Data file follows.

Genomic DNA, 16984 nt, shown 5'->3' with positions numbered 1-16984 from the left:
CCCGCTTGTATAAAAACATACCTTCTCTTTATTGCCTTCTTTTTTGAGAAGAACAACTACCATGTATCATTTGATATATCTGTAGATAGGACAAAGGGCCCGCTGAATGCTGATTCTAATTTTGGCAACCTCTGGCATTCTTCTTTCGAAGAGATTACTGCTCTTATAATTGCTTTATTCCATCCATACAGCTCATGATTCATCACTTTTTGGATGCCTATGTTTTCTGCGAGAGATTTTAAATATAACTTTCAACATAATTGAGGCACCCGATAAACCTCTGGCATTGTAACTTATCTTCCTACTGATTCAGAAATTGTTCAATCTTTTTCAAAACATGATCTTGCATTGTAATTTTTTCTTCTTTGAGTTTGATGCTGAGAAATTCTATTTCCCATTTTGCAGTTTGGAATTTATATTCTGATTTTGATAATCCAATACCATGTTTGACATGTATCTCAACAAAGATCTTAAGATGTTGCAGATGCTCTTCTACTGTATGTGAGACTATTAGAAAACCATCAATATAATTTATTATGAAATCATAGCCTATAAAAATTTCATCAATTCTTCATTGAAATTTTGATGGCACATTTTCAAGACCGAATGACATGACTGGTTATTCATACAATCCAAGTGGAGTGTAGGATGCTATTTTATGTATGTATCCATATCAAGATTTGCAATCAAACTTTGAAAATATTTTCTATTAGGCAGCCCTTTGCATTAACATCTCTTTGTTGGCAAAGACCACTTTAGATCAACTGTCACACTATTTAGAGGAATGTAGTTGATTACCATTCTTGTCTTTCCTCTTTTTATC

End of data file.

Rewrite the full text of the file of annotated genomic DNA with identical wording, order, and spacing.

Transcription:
Genomic DNA, 16984 nt, shown 5'->3' with positions numbered 1-16984 from the left:
CCCGCTTGTATAAAAACATACCTTCTCTTTATTGCCTTCTTTTTTGAGAAGAACAACTACCATGTATCATTTGATATATCTGTAGATAGGACAAAGGGCCCGCTGAATGCTGATTCTAATTTTGGCAACCTCTGGCATTCTTCTTTCGAAGAGATTACTGCTCTTATAATTGCTTTATTCCATCCATACAGCTCATGATTCATCACTTTTTGGATGCCTATGTTTTCTGCGAGAGATTTTAAATATAACTTTCAACATAATTGAGGCACCCGATAAACCTCTGGCATTGTAACTTATCTTCCTACTGATTCAGAAATTGTTCAATCTTTTTCAAAACATGATCTTGCATTGTAATTTTTTCTTCTTTGAGTTTGATGCTGAGAAATTCTATTTCCCATTTTGCAGTTTGGAATTTATATTCTGATTTTGATAATCCAATACCATGTTTGACATGTATCTCAACAAAGATCTTAAGATGTTGCAGATGCTCTTCTACTGTATGTGAGACTATTAGAAAACCATCAATATAATTTATTATGAAATCATAGCCTATAAAAATTTCATCAATTCTTCATTGAAATTTTGATGGCACATTTTCAAGACCGAATGACATGACTGGTTATTCATACAATCCAAGTGGAGTGTAGGATGCTATTTTATGTATGTATCCATATCAAGATTTGCAATCAAACTTTGAAAATATTTTCTATTAGGCAGCCCTTTGCATTAACATCTCTTTGTTGGCAAAGACCACTTTAGATCAACTGTCACACTATTTAGAGGAATGTAGTTGATTACCATTCTTGTCTTTCCTCTTTTTATC